The Mechanism of Chromatographic Retention - Solute Stationary Phase Interactions > Mobile Phase Component Dispersive or Weakly Polar > Page 51

Assuming the total area covered by the first layer of ethyl acetate will be very similar to the area covered by the second layer, only about one third of the layer is complete at an ethyl acetate concentration of about 4%w/v. This is in striking contrast to the formation of the first layer which is virtually complete at an ethyl acetate concentration of 1%w/v.

The interacting surface, with respect to interacting solutes, is now very complex indeed. In contrast to the weaker held solvents, retention will be modified dramatically as the concentration of the polar solvent increases from 0 to 1%w/v. Above 1%w/v, however, the retention of a solute will be reduced more subtly, allowing a more controlled adjustment of the chromatographic conditions.

It should be pointed out that multi-layer adsorption is quite feasible. The second layer of ethyl acetate might have another absorbed layer of ethyl acetate on it. However, any multi solvent layers that may be formed must be progressively more weakly held and sparse in nature. Under such circumstances their, presence, if in fact real, will have little impact on solute retention

 

Solute Stationary Phase Interactions

Mobile Phase Component Dispersive or Weakly Polar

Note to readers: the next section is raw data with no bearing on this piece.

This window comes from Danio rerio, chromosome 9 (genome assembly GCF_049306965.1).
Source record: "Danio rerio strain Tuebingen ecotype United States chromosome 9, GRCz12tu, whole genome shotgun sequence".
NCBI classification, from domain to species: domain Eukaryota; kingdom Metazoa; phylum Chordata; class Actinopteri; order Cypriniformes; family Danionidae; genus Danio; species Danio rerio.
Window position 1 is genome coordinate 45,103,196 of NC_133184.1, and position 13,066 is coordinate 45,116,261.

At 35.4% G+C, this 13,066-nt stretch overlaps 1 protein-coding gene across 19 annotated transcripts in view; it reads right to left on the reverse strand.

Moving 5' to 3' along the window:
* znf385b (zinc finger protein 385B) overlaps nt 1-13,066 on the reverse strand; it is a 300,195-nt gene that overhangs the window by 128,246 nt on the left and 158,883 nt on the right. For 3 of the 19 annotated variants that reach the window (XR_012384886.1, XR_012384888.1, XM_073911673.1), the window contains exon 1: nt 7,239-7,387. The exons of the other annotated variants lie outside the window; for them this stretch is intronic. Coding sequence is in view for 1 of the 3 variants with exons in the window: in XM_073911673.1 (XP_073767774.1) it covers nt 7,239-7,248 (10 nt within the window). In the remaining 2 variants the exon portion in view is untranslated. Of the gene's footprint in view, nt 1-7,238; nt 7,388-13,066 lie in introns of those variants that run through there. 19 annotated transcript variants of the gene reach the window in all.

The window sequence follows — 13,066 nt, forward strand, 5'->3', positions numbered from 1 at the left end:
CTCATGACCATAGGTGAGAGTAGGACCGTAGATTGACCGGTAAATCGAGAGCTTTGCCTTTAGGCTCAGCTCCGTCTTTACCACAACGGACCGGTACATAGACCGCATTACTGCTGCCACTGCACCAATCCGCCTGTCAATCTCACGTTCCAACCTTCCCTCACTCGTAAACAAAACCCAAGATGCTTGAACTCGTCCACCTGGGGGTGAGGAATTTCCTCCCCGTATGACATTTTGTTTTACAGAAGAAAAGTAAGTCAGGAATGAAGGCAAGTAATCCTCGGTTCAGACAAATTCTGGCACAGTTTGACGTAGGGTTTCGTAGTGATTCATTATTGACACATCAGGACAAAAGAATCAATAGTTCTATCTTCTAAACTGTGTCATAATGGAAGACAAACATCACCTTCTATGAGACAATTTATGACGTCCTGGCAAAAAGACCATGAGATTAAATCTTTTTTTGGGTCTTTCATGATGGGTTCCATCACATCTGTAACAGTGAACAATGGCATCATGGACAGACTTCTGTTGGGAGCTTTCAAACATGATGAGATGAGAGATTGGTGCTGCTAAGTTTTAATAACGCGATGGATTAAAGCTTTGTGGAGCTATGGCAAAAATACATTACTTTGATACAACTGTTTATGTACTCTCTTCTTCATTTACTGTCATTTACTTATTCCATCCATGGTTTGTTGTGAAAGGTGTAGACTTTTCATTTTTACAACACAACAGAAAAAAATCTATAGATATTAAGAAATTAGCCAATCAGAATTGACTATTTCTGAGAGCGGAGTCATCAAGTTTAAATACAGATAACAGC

There are two types of interaction that can take place between a solute and an adsorbent surface. Firstly, the solute molecule can interact with the adsorbed solvent layer and rest on the top of it. This type of interaction is called sorption interaction and occurs when the molecular forces between the solute and the silica are relatively weak compared with the forces between the solvent molecules and the silica. The second type of interaction is where the solute molecules displace the solvent molecules from the surface and interact directly with the silica gel itself, for example, the silanol groups. This type of interaction is called displacement interaction and occurs when the interactive forces between the solute molecules and the silica surface are much stronger than those between the solvent molecules and the silica surface. This type of interaction would occur if the solute was strongly polar such as an alcohol, which would interact more strongly with the polar silanol group than the dispersive chloroform layer. An example of Sorption Interaction is depicted in figure 22.